New Assay Paves Way for 'Personalized' Therapy in AML
NEW ORLEANS—A clinical trial has enrolled nine patients with relapsed or refractory acute myeloid leukemia (AML) for “personalized” therapy based on results of a high-throughput sensitivity assay, attendees at the 55th American Society of Hematology Annual Meeting and Exposition were told.
“This new personalized approach to individualized therapy for refractory AML may provide novel drugs to patients and new insights into leukemia drug resistance,” said Pamela S. Becker, MD, PhD, of the University of Washington, Fred Hutchinson Cancer Research Center, Seattle, WA.
The study (NCT01872819) is testing multiple drugs simultaneously against a patient's own donated blood sample, best matching the drug most effective in killing leukemia cells, according to ClinicalTrials.gov. Most patients with AML have multiple unique mutations that cause them either to relapse or fail to respond to initial therapy. The primary objective of the study is to demonstrate feasibility of the assay as a potential means to predict response; the secondary objective is cytoreduction with selected agents.
The high-throughput sensitivity assay has been devised for 160 drugs that represent multiple mechanisms of action and signaling pathways. The U.S. Food and Drug Administration has approved 45 of the drugs and 115 are investigational; the latter include kinase inhibitors.
Dr. Becker reported on 30 primary patient blood marrow samples and 15 acute leukemia cell lines analyzed to date. Peripheral blood blasts from individual patients were thawed and viable cells were isolated and purified to higher than 80% using magnetic bead separations. Gene expression microarrays were also performed.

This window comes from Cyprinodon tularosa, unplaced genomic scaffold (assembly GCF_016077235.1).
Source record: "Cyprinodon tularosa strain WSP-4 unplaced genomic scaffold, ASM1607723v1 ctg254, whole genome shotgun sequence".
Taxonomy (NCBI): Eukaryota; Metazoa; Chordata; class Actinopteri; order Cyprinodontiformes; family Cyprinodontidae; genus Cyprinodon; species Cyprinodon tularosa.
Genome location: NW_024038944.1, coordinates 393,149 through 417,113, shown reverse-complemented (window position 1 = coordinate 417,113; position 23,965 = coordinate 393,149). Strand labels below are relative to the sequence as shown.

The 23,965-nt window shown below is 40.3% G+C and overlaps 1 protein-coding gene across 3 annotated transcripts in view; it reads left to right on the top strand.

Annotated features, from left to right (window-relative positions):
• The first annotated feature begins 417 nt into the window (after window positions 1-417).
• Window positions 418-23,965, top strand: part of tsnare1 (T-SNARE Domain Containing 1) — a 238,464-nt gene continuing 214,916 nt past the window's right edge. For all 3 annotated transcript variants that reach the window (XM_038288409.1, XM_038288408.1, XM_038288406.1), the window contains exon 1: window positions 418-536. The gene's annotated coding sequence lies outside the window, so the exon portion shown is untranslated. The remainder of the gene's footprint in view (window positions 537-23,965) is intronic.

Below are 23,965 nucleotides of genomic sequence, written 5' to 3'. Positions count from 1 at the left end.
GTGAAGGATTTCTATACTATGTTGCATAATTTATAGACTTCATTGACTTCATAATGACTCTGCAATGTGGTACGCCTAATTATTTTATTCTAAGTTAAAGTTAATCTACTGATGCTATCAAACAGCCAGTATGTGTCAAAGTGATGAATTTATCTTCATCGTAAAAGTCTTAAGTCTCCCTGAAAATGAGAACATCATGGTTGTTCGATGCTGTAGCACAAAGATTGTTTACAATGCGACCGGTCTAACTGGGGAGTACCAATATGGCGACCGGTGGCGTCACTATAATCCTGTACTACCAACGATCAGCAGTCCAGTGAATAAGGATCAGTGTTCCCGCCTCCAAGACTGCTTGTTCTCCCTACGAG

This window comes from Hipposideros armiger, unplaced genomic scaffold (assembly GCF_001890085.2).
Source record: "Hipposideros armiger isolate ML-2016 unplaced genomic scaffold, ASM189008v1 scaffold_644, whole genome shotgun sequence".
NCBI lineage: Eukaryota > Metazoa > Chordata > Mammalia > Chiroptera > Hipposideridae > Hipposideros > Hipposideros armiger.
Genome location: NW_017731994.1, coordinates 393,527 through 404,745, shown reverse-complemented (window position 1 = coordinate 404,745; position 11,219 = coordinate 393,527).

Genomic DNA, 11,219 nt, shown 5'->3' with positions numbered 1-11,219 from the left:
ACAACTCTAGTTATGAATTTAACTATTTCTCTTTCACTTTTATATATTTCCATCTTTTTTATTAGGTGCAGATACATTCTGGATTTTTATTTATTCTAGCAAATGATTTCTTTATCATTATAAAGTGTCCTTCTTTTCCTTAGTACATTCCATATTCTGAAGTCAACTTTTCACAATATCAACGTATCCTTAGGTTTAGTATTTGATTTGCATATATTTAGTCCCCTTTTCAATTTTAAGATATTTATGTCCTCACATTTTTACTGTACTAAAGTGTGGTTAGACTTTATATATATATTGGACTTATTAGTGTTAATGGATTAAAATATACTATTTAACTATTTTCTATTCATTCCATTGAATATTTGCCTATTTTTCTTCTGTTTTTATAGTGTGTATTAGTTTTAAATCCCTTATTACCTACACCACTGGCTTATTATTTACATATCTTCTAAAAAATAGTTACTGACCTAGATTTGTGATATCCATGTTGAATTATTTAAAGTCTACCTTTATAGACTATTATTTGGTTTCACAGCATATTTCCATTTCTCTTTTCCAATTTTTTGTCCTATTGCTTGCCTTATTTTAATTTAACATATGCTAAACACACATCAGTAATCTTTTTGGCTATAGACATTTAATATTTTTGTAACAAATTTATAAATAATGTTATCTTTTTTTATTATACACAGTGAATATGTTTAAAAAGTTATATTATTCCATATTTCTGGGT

Assays of the 30 patients revealed more than 50 drugs “exhibited cytotoxicity in at least some patients,” Dr. Becker said. “There was wide variation in the drug sensitivity patterns exhibited by the patient blasts samples, and each was unique. Notably, all patient samples were susceptible to several drugs with IC50s in the range that might predict clinical response.”
For patients who achieved complete remission with a clinical regimen, a statistically significant association with cytotoxicity in assay was observed in response to several drugs commonly used to treat AML, including clofarabine, mitoxantrone, daunorubicin, and cladribine. Multivariate analysis to identify drug combinations effective in predicting complete remission found that in vitro cytotoxicity data of a combination of three drugs (BAY 11-7085, TPCA-1, ON 01910.Na), for example, was more predictive compared with using each of these drugs individually (ie, 91.2% accuracy vs. 84.8%, 84.2%, and 79.1%, respectively).
Dr. Becker presented data on seven of the nine enrolled patients with multiply relapsed or refractory AML who completed treatment to date. The feasibility of the ongoing study is to use the assay to identify a drug within 10 days, obtain a drug within 14 days, and treat within 21 days (time concurrent, not sequential).
In actual practice, drug sensitivity test results were obtained in 5 to 7 days (mean, 5.2 days), and all patients were treated within seven to 21 days. A decrease in blasts was observed in the patients given drugs selected by the assay, she said.
For example, selected results of the high throughput screen for patient 1, a 67-year-old male with relapsed/refractory disease who had five prior regimens, demonstrated a decline in bone marrow blasts following treatment with cladribine.
Future work will combine genetic and chemosensitivity testing data to optimize drug choice for patients, Dr. Becker concluded.